7.4       Mr .Telukluk has had previous findings of maladministration and breach of the Leadership Code made against him in the following Ombudsman's public reports:

(a)        Illegal Ex-Gratia Payments to 23 1988 MPs

Mr. Paul Telukluk as Acting Minister of Finance in 1997 breached Finance Regulation No. 176 in authorising his own payment voucher as quickly as possible even though the Ex-Gratia payments were not authorised by Parliament.

(b)        Improper Sale of Government houses by the Office of the Prime Minister under Prime Minister Maxime Carlot Korman.

Although Mr. Telukluk was advised by the Attorney General that the Sale was improper, he took no appropriate steps to stop the transfers and registration of the leases. He did it for his own benefit and the benefit of his political friends in Government then.

(c)        Improper Granting of Land Lease Title 11/OE22/016

Mr. Telukluk placed himself in a position of conflict of interest between his official duty and his desire to serve the interest of his relatives when he used his ministerial power to grant the lease to Mr. and Mrs. Edmond Rory. He also breached the Leadership Code under Art. 66 of the Constitution.

(d)        Illegal Tender Procedure adopted by Former Director of Lands Roger Tary and Former Minister of Lands Paul Telukluk for Canal du Segond ll and Pepsi water installation projects.

Mr. Telukluk instructed Mr. Tary to grant the two projects to Sowy Leing Company owned by the Malekula people and supporters of his political party, the UMP. He did this for his own political gain. The two projects were not done to standard and an amount of over 19 million vatu from public funds has been wasted on the projects. Mr. Telukluk's action totally contradicted the tender rules under the Government Finance Regulations.

(e)        The granting of leases by the Former Minister of Lands Mr. P. B. Telukluk to himself, family members and wantoks

                        During his term, Mr. Telukluk assigned 15 titles to himself, members of his family and wantoks:

- Without following proper procedures set by him

- Ignoring recommendations of committee (5 cases)

- In 8 cases without requiring certificate of negotiator

- In 5 cases without charging any money (premium) at all on the leases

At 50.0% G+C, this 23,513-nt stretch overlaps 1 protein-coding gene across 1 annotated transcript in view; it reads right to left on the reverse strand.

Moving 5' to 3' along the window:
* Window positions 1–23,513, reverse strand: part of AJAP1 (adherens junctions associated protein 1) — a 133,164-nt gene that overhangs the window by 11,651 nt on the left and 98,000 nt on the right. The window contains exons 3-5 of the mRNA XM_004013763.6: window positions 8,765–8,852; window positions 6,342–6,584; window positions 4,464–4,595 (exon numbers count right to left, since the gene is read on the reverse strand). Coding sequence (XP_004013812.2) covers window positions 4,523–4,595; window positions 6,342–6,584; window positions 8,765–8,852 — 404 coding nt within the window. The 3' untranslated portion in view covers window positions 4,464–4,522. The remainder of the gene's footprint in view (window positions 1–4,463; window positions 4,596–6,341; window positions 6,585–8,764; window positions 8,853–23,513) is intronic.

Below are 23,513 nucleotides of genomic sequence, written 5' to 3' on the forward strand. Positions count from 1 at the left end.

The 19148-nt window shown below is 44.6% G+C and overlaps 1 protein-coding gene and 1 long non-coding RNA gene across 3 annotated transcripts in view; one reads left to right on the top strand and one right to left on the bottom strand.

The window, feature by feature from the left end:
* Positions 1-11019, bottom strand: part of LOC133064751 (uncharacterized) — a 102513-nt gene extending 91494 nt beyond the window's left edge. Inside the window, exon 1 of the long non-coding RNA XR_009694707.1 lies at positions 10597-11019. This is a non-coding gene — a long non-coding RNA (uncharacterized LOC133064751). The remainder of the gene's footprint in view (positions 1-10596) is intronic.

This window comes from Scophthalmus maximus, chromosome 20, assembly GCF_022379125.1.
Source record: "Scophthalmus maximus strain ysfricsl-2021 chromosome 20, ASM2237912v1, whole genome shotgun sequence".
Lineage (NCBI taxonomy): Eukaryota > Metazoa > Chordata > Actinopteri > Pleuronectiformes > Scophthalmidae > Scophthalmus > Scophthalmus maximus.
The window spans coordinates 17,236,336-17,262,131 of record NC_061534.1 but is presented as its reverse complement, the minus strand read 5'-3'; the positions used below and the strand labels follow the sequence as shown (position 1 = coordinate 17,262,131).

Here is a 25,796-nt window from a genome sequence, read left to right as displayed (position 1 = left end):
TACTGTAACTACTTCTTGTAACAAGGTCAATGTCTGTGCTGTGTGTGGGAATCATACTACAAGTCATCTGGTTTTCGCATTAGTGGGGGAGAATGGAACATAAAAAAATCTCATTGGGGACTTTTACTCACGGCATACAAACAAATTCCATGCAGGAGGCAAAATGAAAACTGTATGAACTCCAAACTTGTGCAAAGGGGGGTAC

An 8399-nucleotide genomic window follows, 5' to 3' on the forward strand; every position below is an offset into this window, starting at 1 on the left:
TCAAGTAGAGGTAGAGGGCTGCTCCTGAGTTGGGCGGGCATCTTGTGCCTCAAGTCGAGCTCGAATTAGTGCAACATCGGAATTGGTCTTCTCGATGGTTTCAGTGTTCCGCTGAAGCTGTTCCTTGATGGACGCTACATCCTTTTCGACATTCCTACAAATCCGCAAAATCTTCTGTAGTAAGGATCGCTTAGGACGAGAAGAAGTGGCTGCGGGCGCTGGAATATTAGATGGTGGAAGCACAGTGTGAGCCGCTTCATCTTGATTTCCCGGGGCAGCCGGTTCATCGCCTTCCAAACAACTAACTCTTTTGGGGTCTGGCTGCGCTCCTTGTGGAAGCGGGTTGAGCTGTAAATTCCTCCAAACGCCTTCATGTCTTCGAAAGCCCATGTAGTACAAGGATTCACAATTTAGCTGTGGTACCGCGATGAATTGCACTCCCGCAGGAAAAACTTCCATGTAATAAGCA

- In 2 cases signing the lease 2 days after he ceased to be the Minister of Lands etc…

Mr. Telukluk breached each and every section of the Leadership Code in the Constitution and acted unjustly and contrary to Art. 5 of the Constitution.

Mr. Telukluk has recently been appointed as Assistant Minister of Trade and Ni-Vanuatu Business.

Should he have committed these above breaches and the breaches outlined in this report after the 01.07.98, date of passing of the Leadership Code Act, he could have been prosecuted under this new law.


7.5       Mr. Roger Tary has had previous findings of maladministration and breach of the Leadership Code made against him in the following reports made public by the Ombudsman's Office:

            (a)        Improper Sale of Government Houses by the Office of the Prime Minister under the former Prime Minister Mr. Maxime Carlot Korman.

Mr. Tary committed direct misappropriation when he proceeded with his own transfer of the government house without paying any monies to the Government for the property. He acted contrary to law and for his own gain to acquire the house.

            (b)            Improper Granting of Land Lease Title 11/OE22/016

Mr. Tary acted contrary to art. 5 of the Constitution by not treating equally the first applicant for the above lease. He instead made sure that the interests of Mr. Telukluk's relatives were served when he instructed his officers to process the lease documents for Mr. and Mrs. Edmond Rory for Mr. Telukluk's approval. He also breached the Leadership Code under art. 67 of the Constitution and s.14(12)(g) of the Ombudsman Act.


            (c)        Illegal Tender Procedure Adopted by former Director of Lands Roger Tary and former Minister of Lands Paul Telukluk, for Canal du Segond ll and Pepsi Subdivisions water Projects, Luganville

Mr. Tary was instructed by Mr. Telukluk to make sure that Sowy Leing Company which was owned by the Malekula people and supporters of his political party, the UMP get the two projects. Mr. Tary followed his instructions to grant the projects to the company even though it did not have qualified manpower, no experience, and no proper trading license. Mr. Tary's actions contradicted the tender rules provided in the Government of Vanuatu Finance Regulations. The works were not properly done and the Government has wasted over 19 million vatu which was paid to Sowy Leing Company. The payment was made possible due to the fact that Mr. Tary was responsible for signing payment vouchers.